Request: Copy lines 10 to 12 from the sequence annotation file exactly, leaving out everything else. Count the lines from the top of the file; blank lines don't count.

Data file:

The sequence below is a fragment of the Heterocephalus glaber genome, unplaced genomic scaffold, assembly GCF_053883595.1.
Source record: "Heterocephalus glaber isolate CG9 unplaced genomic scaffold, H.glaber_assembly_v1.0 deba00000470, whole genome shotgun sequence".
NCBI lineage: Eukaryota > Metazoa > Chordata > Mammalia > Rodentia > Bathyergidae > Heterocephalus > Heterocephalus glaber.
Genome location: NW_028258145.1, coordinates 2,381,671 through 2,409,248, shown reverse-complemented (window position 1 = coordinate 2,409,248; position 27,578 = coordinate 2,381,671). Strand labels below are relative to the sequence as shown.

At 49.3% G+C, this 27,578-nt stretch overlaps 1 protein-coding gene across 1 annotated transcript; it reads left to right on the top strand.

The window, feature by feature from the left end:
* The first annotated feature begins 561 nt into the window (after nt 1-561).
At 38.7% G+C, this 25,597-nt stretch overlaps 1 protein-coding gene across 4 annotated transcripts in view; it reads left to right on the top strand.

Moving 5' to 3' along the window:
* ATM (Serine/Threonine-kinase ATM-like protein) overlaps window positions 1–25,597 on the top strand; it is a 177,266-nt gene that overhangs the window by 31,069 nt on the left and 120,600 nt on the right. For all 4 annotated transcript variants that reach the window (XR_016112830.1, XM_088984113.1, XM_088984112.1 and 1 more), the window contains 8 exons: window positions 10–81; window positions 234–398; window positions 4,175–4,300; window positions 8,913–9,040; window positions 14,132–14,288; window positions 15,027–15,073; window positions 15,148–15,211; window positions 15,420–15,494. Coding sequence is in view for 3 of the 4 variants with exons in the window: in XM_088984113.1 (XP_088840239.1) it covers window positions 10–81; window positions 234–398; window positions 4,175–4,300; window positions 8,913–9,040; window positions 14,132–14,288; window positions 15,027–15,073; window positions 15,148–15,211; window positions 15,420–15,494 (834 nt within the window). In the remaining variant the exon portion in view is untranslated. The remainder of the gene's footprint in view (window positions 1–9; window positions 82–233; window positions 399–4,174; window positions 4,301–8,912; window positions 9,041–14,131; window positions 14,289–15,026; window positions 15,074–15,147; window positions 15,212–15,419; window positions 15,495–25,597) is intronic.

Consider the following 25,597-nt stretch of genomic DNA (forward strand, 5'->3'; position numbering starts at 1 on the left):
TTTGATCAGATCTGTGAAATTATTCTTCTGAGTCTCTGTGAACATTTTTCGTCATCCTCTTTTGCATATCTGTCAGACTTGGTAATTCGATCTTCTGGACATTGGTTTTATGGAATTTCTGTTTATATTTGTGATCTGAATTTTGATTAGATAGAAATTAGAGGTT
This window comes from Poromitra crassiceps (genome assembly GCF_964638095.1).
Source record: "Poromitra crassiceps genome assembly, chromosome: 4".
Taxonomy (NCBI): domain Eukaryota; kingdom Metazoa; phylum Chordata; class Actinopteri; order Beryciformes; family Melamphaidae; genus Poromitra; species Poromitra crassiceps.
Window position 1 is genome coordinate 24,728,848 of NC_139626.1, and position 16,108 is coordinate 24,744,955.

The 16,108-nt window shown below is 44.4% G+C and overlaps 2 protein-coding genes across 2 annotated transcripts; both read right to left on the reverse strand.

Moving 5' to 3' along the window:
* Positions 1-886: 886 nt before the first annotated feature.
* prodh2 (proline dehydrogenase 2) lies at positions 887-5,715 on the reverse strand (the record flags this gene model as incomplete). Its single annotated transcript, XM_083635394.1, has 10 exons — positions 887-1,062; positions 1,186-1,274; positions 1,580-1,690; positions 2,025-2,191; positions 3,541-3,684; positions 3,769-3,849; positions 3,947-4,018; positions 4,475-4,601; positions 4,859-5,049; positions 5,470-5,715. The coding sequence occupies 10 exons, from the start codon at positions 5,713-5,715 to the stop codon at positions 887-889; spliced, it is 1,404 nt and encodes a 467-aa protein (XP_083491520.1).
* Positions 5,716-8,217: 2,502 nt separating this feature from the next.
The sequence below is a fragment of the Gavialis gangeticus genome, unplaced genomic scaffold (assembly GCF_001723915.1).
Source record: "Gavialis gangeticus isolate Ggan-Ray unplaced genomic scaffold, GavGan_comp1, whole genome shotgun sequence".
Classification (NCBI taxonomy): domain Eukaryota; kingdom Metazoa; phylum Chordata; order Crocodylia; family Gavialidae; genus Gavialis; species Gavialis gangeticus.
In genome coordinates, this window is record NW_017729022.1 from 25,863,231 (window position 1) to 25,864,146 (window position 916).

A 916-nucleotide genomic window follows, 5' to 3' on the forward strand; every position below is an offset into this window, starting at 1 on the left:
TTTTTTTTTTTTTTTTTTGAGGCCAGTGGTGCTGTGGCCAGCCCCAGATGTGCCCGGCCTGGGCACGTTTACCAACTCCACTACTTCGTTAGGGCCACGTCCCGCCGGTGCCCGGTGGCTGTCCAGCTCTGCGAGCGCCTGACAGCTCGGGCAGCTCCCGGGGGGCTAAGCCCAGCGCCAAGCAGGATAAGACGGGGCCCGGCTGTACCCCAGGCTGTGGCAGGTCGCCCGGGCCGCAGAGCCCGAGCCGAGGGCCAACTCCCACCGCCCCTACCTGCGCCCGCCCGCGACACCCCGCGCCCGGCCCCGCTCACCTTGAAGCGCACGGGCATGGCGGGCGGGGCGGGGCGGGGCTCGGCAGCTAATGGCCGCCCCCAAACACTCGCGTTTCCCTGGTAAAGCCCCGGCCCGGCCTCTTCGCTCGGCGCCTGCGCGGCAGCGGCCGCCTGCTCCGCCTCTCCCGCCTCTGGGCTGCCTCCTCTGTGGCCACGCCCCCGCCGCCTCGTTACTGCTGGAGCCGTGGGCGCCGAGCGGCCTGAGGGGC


* ATM (Serine/Threonine-kinase ATM-like protein) overlaps window positions 1–25,597 on the top strand; it is a 177,266-nt gene that overhangs the window by 31,069 nt on the left and 120,600 nt on the right. For all 4 annotated transcript variants that reach the window (XR_016112830.1, XM_088984113.1, XM_088984112.1 and 1 more), the window contains 8 exons: window positions 10–81; window positions 234–398; window positions 4,175–4,300; window positions 8,913–9,040; window positions 14,132–14,288; window positions 15,027–15,073; window positions 15,148–15,211; window positions 15,420–15,494. Coding sequence is in view for 3 of the 4 variants with exons in the window: in XM_088984113.1 (XP_088840239.1) it covers window positions 10–81; window positions 234–398; window positions 4,175–4,300; window positions 8,913–9,040; window positions 14,132–14,288; window positions 15,027–15,073; window positions 15,148–15,211; window positions 15,420–15,494 (834 nt within the window). In the remaining variant the exon portion in view is untranslated. The remainder of the gene's footprint in view (window positions 1–9; window positions 82–233; window positions 399–4,174; window positions 4,301–8,912; window positions 9,041–14,131; window positions 14,289–15,026; window positions 15,074–15,147; window positions 15,212–15,419; window positions 15,495–25,597) is intronic.

Consider the following 25,597-nt stretch of genomic DNA (forward strand, 5'->3'; position numbering starts at 1 on the left):
TTTGATCAGATCTGTGAAATTATTCTTCTGAGTCTCTGTGAACATTTTTCGTCATCCTCTTTTGCATATCTGTCAGACTTGGTAATTCGATCTTCTGGACATTGGTTTTATGGAATTTCTGTTTATATTTGTGATCTGAATTTTGATTAGATAGAAATTAGAGGTT